Friday Pearls

Friday Pearls

Ophthalmology's Mountain Man

Friday, April 14, 2006

Many view mountain climbing as the "ultimate" challenge - another metaphor for life itself. Last Tuesday evening Randall J. Olson, MD, mountain climber, runner, all-round athlete, international lecturer and leader in ophthalmic education, was awarded the fifth "Sir Harold Ridley Distinguished Visiting Professorship for Creativity and Innovation in Ophthalmology," by Jerre Freeman, MD and Barrett Haik, MD of the Department of Ophthalmology at the University of Tennessee, Memphis.

Lactoferrin and Contact Lens Fusarium Infections

Friday, April 07, 2006

Within the past month, the CDC has initiated four different research projects in response to the largest outbreak of ocular surface fungal infections ever reported in this country. As of this week, outbreaks have been reported in a number of states. Most of these recent infections seem to be associated with soft contact lens use. Every effort to prevent an eye disease called fusarium mycotic keratitis, a fungal infection of the cornea, should be made because it can lead to blindness if not properly treated.

ASCRS 2006: Manus Kraft, MD Lecture

Friday, March 24, 2006

One of the most popular lecturers at the 2006 ASCRS Symposium and Congress was the Manus C.Kraff Lecture On Science and Medicine Maximizing Memory and Brain Fitness given by the UCLA neuroscientist, Gary Small MD. Dr. Small has published more than 400 research articles in prestigious journals including The New England Journal of Medicine, JAMA, and The Proceedings of the National Academy of Sciences.

Spring Training for Eye Surgeons

Friday, March 17, 2006

Top o' the morn! The educational focus on refractive intraocular lens (IOLs) at The American Society of Cataract and Refractive Surgery Congress, opening today in San Francisco, makes it appropriate to feature our new journal ad designed around spring training suggestions for the cataract and refractive surgeon. The ad focuses on the importance of an intact tear film for optimal visual clairity.

Carnitine and Age-Related Disease

Friday, March 10, 2006

There is considerable scientific evidence that suggests age-related disease is associated with a reduced ability to cope with physiological challenges. One of the roles of the amino acid, carnitine, is to assist the physiological transport of long-chain essential fatty acids (think Omega-3s) across mitochondrial membranes. This facilitates fatty acid energy production and the transport of reactive oxygen species (ROS) compounds out of the mitochondria, preventing their toxic accumulation.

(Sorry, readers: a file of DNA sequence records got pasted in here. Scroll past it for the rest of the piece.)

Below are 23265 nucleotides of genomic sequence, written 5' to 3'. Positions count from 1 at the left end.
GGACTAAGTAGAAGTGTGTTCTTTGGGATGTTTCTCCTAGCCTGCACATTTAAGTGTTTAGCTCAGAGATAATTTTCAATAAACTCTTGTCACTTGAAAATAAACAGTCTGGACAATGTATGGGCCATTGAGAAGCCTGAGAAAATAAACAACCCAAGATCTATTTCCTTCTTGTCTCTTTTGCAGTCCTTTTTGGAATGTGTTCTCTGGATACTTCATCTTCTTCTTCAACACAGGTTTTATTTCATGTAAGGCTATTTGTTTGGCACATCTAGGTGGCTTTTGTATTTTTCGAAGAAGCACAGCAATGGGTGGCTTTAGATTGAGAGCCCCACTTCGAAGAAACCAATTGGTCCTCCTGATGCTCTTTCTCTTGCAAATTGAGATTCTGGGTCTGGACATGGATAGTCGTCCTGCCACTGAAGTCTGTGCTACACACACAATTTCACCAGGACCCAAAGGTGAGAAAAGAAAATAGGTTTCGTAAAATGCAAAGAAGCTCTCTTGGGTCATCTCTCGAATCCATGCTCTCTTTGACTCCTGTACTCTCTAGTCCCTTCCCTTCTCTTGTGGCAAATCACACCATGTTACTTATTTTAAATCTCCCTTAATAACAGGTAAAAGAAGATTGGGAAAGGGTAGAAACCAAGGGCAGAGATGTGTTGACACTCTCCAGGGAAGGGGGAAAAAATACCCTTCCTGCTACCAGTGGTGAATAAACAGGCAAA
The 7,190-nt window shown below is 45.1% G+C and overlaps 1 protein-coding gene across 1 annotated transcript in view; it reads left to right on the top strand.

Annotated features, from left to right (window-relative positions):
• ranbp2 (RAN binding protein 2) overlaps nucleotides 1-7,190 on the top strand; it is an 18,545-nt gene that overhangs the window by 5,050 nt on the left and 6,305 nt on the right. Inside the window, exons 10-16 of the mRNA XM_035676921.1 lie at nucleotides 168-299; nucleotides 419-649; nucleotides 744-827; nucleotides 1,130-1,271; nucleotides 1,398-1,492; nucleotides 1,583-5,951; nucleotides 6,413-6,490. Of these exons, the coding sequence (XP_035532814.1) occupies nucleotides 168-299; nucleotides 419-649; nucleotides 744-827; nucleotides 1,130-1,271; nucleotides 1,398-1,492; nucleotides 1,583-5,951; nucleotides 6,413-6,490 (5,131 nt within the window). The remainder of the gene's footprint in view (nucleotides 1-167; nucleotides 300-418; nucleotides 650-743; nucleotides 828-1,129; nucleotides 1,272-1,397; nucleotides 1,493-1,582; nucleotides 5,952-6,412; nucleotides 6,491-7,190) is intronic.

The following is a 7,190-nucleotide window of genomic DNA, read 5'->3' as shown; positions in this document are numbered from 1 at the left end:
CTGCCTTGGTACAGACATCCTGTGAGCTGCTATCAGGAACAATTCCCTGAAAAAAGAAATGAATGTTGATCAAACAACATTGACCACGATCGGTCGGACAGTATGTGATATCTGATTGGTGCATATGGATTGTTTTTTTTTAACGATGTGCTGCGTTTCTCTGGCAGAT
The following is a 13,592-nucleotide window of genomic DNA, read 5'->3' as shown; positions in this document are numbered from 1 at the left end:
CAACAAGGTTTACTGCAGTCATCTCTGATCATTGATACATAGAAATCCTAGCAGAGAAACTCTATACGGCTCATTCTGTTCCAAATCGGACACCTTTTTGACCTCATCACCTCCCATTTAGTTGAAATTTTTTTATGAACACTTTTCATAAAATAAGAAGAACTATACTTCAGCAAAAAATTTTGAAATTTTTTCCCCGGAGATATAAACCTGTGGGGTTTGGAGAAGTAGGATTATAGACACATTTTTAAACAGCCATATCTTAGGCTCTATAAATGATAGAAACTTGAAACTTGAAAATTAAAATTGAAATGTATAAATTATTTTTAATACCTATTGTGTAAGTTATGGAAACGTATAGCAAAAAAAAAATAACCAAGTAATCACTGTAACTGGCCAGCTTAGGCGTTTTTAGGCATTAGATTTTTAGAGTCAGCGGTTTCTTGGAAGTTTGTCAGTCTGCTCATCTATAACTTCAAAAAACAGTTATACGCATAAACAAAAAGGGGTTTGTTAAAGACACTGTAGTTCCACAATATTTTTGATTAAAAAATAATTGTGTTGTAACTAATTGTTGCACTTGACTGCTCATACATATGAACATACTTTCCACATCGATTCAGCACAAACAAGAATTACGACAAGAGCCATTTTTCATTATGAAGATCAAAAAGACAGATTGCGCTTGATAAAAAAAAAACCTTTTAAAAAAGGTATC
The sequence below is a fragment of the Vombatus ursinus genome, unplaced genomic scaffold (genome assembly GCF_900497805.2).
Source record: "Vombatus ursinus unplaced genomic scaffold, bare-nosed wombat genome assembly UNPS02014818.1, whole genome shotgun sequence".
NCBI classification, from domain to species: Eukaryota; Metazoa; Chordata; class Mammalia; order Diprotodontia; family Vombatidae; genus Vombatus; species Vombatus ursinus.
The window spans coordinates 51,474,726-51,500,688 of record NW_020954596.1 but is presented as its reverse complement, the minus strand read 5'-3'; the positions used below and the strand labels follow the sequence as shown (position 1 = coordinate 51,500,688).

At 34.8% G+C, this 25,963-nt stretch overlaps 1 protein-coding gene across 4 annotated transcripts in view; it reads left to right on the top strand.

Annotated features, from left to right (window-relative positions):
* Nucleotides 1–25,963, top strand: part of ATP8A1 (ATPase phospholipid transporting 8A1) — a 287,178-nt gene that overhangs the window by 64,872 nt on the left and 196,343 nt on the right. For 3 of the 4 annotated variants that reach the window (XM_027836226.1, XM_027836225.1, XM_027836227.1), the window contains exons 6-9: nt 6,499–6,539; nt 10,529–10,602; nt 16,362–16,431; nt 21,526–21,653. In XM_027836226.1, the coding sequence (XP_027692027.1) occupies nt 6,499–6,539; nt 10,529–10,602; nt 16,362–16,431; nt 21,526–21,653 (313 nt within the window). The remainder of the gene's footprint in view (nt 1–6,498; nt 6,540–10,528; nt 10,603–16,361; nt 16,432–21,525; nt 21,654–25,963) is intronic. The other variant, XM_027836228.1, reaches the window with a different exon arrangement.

Lipoic Acid: Beyond ARED2 Study

Friday, March 03, 2006

Long term epidemiological studies suggest oxidative stress from environmental factors like smoking and sunlight exposure, as well as low dietary intake of antioxidants, to be the major contributing factors in the development of age related macular degeneration (AMD). Recent evidence suggests the retinal pigment epithelium (RPE) mitochondria to be the important cellular target of this oxidative stress.

Ophthalmology's Holy Grail: The Quest for Perfect Vision

Friday, February 24, 2006

Roger Steinert, MD, a member of our scientific advisory board and the current president of The American Society of Cataract and Refractive Surgery (ASCRS), explained in his ASCRS Binkhorst lecture, "The quest for perfect vision is the ultimate prize of our profession, but it's elusive and its very existence uncertain."

Health Freedom: A First Amendment Pearl

Friday, February 17, 2006

We are reaching out to ask our Friday Pearl readers to help with a legislative action on the FDAs refusal to protect your right to free speech. While guaranteed by the First Amendment, the FDA continues to place themselves above the law and censor nutrient-related disease prevention and treatment information, including statements as simple as "Vitamin C prevents scurvy", in spite of thousands of published peer-reviewed scientific studies that support dietary influence on chronic degenerative diseases.

Fats: Matters of the Heart

Friday, February 10, 2006

It's appropriate this Friday before Valentine's Day to focus on a landmark study published this week in the Journal of the American Medical Association (JAMA), which finds that post menopausal women who consume a moderate fat diet are actually healthier and experience fewer chronic degenerative diseases, including breast and colon cancer and heart disease than those women who routinely consume very low fat diets.

Black Currants: Controlling Inflammation

Friday, February 03, 2006

A study published in the August 2005 Journal of Inflammation suggests that the proanthocyanidin activity in black currants can inhibit endothelial adhesion molecules (ICAM-1 and VCAM-1). The study also suggests that black currants can inhibit leukocyte (white cell) infiltration during inflammatory processes. The latter can be particularly important to the type of inflammation associated with chronic dry eye syndrome.

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